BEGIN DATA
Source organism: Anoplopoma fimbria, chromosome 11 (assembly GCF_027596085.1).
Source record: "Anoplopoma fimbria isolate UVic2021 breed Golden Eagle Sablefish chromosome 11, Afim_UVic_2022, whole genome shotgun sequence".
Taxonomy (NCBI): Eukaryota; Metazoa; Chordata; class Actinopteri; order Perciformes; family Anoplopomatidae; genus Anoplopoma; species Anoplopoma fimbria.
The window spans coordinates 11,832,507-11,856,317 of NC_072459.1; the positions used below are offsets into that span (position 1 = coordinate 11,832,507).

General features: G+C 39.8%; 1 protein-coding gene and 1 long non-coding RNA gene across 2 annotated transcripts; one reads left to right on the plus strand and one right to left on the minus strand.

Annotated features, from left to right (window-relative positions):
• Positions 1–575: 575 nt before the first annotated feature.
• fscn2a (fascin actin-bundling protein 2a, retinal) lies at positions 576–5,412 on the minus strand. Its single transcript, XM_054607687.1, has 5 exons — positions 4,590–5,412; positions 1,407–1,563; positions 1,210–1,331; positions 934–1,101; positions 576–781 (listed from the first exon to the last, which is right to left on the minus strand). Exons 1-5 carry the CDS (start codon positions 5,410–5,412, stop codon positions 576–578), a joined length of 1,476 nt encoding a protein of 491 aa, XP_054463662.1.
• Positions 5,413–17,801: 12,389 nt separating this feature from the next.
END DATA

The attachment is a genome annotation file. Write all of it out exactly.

Source organism: Anoplopoma fimbria, chromosome 11 (assembly GCF_027596085.1).
Source record: "Anoplopoma fimbria isolate UVic2021 breed Golden Eagle Sablefish chromosome 11, Afim_UVic_2022, whole genome shotgun sequence".
Taxonomy (NCBI): Eukaryota; Metazoa; Chordata; class Actinopteri; order Perciformes; family Anoplopomatidae; genus Anoplopoma; species Anoplopoma fimbria.
The window spans coordinates 11,832,507-11,856,317 of NC_072459.1; the positions used below are offsets into that span (position 1 = coordinate 11,832,507).

General features: G+C 39.8%; 1 protein-coding gene and 1 long non-coding RNA gene across 2 annotated transcripts; one reads left to right on the plus strand and one right to left on the minus strand.

Annotated features, from left to right (window-relative positions):
• Positions 1–575: 575 nt before the first annotated feature.
• fscn2a (fascin actin-bundling protein 2a, retinal) lies at positions 576–5,412 on the minus strand. Its single transcript, XM_054607687.1, has 5 exons — positions 4,590–5,412; positions 1,407–1,563; positions 1,210–1,331; positions 934–1,101; positions 576–781 (listed from the first exon to the last, which is right to left on the minus strand). Exons 1-5 carry the CDS (start codon positions 5,410–5,412, stop codon positions 576–578), a joined length of 1,476 nt encoding a protein of 491 aa, XP_054463662.1.
• Positions 5,413–17,801: 12,389 nt separating this feature from the next.